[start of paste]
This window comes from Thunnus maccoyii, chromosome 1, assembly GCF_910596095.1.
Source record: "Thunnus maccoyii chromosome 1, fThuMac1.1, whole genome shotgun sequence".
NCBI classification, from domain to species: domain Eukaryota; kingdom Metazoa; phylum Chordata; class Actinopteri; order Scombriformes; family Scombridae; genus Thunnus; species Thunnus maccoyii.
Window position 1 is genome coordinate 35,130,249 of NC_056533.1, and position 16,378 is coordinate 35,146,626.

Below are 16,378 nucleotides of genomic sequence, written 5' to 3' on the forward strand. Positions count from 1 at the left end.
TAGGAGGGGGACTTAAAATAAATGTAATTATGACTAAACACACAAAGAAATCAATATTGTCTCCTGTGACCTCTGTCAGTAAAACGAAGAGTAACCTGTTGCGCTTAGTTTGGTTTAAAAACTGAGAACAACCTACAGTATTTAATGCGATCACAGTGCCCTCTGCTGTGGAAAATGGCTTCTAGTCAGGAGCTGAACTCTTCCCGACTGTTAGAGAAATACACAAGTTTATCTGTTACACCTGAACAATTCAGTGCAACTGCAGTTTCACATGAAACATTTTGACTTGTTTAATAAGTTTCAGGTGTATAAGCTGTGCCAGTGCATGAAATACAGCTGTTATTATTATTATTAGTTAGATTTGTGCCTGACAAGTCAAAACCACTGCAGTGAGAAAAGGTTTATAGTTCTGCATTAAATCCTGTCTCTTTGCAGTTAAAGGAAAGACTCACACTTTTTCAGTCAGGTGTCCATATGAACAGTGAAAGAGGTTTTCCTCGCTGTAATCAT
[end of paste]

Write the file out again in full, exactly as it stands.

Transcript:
This window comes from Thunnus maccoyii, chromosome 1, assembly GCF_910596095.1.
Source record: "Thunnus maccoyii chromosome 1, fThuMac1.1, whole genome shotgun sequence".
NCBI classification, from domain to species: domain Eukaryota; kingdom Metazoa; phylum Chordata; class Actinopteri; order Scombriformes; family Scombridae; genus Thunnus; species Thunnus maccoyii.
Window position 1 is genome coordinate 35,130,249 of NC_056533.1, and position 16,378 is coordinate 35,146,626.

Below are 16,378 nucleotides of genomic sequence, written 5' to 3' on the forward strand. Positions count from 1 at the left end.
TAGGAGGGGGACTTAAAATAAATGTAATTATGACTAAACACACAAAGAAATCAATATTGTCTCCTGTGACCTCTGTCAGTAAAACGAAGAGTAACCTGTTGCGCTTAGTTTGGTTTAAAAACTGAGAACAACCTACAGTATTTAATGCGATCACAGTGCCCTCTGCTGTGGAAAATGGCTTCTAGTCAGGAGCTGAACTCTTCCCGACTGTTAGAGAAATACACAAGTTTATCTGTTACACCTGAACAATTCAGTGCAACTGCAGTTTCACATGAAACATTTTGACTTGTTTAATAAGTTTCAGGTGTATAAGCTGTGCCAGTGCATGAAATACAGCTGTTATTATTATTATTAGTTAGATTTGTGCCTGACAAGTCAAAACCACTGCAGTGAGAAAAGGTTTATAGTTCTGCATTAAATCCTGTCTCTTTGCAGTTAAAGGAAAGACTCACACTTTTTCAGTCAGGTGTCCATATGAACAGTGAAAGAGGTTTTCCTCGCTGTAATCAT